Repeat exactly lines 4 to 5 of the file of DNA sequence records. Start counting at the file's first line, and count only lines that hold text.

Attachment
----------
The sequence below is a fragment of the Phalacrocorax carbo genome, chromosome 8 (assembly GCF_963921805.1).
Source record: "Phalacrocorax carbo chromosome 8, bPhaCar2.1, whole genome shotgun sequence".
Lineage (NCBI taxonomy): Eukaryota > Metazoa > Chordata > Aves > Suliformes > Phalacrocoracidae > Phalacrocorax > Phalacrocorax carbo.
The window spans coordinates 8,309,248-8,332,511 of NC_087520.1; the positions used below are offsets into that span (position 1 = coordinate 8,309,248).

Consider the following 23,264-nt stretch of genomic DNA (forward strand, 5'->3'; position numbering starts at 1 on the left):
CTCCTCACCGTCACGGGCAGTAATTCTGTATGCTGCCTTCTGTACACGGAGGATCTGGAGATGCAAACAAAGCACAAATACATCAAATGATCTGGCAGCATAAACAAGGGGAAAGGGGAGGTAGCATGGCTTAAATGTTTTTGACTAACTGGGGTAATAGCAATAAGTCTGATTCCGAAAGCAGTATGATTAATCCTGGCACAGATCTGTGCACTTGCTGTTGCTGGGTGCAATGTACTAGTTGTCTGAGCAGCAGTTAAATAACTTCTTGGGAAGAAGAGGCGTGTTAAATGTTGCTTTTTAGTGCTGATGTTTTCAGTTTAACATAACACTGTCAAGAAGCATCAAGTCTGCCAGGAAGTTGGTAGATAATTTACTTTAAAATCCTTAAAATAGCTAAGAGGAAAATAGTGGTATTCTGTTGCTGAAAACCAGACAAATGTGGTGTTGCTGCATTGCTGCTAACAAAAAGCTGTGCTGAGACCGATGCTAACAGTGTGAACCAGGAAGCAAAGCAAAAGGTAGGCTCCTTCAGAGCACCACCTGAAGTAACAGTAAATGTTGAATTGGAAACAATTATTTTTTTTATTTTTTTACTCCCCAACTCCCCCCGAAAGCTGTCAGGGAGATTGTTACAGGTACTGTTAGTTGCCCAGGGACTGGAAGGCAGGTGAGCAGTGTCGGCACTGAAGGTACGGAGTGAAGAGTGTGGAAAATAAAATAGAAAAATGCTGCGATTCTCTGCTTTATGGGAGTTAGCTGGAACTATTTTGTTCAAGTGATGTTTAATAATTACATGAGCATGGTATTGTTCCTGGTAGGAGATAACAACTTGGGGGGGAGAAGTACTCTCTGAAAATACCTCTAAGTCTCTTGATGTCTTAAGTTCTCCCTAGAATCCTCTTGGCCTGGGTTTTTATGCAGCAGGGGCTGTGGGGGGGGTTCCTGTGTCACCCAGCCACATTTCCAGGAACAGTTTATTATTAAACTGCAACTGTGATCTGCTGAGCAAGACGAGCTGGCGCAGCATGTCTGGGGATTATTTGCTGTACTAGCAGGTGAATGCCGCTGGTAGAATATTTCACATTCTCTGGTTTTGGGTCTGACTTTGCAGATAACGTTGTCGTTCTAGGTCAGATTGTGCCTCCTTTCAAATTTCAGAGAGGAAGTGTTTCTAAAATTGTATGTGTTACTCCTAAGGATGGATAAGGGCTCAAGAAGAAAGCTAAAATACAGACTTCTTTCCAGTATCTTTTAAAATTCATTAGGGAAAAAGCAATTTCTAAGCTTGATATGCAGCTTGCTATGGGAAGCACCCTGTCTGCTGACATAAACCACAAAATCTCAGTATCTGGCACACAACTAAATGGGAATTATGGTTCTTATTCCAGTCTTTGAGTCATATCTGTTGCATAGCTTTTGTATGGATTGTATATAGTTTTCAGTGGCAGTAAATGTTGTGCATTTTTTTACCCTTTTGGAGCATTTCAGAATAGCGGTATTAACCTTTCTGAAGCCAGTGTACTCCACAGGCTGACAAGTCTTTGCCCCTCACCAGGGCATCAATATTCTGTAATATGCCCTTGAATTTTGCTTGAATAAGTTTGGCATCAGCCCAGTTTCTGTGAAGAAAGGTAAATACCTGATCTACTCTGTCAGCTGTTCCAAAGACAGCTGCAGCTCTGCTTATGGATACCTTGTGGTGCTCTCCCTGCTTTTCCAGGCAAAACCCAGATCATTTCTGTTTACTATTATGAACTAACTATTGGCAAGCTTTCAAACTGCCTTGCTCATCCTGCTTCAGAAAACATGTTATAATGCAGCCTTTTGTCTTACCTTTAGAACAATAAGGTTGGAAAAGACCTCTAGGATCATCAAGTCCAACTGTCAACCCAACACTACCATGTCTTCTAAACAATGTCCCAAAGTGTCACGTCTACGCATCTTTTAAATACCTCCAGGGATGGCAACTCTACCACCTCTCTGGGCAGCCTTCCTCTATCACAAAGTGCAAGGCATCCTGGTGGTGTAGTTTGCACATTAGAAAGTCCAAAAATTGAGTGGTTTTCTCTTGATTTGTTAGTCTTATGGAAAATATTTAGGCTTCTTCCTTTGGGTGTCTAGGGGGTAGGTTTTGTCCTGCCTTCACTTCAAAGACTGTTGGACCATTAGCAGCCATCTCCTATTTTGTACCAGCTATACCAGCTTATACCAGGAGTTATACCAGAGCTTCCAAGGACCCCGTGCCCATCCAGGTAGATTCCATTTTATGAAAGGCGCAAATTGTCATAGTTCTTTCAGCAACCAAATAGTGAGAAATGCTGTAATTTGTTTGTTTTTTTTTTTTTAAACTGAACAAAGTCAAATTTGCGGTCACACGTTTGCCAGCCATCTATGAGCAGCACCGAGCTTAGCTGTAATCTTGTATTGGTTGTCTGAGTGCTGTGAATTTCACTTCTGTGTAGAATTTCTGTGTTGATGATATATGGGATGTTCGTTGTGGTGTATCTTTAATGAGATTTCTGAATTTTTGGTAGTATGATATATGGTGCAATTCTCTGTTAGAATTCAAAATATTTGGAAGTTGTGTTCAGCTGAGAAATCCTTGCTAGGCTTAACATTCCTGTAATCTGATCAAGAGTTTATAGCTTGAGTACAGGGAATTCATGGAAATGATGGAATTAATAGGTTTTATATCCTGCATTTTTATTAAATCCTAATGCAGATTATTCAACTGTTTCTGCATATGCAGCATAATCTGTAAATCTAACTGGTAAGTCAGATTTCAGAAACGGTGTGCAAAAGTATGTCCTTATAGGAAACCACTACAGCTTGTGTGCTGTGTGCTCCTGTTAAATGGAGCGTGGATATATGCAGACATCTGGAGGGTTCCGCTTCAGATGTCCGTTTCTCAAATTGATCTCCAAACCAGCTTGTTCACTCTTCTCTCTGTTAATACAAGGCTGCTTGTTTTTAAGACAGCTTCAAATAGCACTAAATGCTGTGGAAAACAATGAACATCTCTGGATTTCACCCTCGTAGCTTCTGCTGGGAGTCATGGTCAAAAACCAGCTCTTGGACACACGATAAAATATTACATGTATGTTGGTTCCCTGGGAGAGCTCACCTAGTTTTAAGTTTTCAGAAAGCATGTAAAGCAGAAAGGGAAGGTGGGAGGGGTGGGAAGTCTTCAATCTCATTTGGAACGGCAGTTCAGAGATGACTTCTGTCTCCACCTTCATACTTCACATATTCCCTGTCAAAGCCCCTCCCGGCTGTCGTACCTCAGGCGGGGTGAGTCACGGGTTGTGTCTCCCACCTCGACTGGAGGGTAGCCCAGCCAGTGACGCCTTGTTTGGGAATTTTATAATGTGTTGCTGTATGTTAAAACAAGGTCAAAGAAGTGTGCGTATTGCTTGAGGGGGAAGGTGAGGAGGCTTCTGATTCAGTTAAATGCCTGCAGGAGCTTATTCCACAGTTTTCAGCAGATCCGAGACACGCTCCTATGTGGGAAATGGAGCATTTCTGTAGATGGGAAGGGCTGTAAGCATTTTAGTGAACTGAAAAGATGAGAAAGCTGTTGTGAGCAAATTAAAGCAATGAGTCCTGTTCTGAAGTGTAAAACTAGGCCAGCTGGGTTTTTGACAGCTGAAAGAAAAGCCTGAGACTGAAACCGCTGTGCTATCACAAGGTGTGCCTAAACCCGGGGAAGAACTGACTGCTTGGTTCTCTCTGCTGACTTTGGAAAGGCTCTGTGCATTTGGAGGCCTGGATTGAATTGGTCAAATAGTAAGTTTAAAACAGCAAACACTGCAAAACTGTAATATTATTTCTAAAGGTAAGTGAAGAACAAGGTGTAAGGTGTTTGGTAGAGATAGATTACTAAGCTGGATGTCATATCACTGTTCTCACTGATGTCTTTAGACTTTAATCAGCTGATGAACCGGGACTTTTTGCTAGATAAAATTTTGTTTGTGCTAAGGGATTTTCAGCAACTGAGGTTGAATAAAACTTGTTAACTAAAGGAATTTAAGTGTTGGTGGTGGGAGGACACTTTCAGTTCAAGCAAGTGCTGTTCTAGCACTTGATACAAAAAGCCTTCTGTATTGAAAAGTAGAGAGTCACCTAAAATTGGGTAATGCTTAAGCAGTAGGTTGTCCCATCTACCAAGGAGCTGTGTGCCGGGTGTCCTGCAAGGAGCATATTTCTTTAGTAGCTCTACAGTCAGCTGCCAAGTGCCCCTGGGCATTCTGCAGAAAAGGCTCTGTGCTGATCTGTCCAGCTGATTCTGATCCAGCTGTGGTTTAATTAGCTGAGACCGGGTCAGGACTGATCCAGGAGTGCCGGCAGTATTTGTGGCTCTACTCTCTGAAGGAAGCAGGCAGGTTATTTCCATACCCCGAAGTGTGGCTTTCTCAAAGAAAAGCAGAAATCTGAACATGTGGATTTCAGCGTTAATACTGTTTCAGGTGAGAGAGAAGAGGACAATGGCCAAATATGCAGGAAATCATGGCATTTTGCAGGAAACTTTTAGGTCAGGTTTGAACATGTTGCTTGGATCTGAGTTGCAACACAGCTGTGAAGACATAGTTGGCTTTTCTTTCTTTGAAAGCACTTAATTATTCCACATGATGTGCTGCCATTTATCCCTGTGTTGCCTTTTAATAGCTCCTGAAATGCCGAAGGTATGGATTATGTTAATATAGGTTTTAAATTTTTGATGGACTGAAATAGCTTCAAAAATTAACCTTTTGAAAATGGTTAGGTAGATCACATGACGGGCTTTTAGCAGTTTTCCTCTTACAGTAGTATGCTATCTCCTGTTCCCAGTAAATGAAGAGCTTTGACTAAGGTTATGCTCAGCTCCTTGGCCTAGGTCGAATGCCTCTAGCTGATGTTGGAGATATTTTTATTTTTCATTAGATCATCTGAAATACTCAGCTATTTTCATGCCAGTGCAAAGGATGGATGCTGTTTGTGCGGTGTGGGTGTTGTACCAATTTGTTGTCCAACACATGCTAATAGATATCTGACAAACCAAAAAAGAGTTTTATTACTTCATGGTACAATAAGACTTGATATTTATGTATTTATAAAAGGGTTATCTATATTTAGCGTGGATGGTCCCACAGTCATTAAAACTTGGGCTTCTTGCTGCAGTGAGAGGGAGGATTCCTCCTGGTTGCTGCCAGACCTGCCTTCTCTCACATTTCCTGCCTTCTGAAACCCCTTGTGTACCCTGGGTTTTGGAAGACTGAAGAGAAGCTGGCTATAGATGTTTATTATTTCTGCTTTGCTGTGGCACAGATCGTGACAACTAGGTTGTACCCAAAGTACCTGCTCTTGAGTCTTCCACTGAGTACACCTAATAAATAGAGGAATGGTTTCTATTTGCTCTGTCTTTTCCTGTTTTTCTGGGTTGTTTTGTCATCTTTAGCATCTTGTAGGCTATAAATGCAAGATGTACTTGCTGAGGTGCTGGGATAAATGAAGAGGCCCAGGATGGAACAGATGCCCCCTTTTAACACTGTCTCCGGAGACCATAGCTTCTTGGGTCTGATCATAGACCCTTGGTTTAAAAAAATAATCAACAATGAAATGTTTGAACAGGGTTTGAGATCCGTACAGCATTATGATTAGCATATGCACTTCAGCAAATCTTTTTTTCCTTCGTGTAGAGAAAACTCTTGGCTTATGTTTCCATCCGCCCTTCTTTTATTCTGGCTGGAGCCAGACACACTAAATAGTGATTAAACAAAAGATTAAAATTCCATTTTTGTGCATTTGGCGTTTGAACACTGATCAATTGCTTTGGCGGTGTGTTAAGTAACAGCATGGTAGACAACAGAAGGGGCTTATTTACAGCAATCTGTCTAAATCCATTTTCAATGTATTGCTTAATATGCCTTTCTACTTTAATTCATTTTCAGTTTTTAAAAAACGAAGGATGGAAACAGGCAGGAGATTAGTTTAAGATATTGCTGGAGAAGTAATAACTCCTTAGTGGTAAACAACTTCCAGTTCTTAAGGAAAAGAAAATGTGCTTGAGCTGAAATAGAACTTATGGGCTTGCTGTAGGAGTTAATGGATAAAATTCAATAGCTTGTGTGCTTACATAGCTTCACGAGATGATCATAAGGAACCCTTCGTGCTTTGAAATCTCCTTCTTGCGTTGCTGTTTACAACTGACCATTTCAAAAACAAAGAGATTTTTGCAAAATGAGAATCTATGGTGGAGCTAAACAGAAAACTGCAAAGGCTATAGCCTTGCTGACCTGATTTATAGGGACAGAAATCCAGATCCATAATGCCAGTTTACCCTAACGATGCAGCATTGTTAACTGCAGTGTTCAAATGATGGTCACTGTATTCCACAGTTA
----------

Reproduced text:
The window spans coordinates 8,309,248-8,332,511 of NC_087520.1; the positions used below are offsets into that span (position 1 = coordinate 8,309,248).

Consider the following 23,264-nt stretch of genomic DNA (forward strand, 5'->3'; position numbering starts at 1 on the left):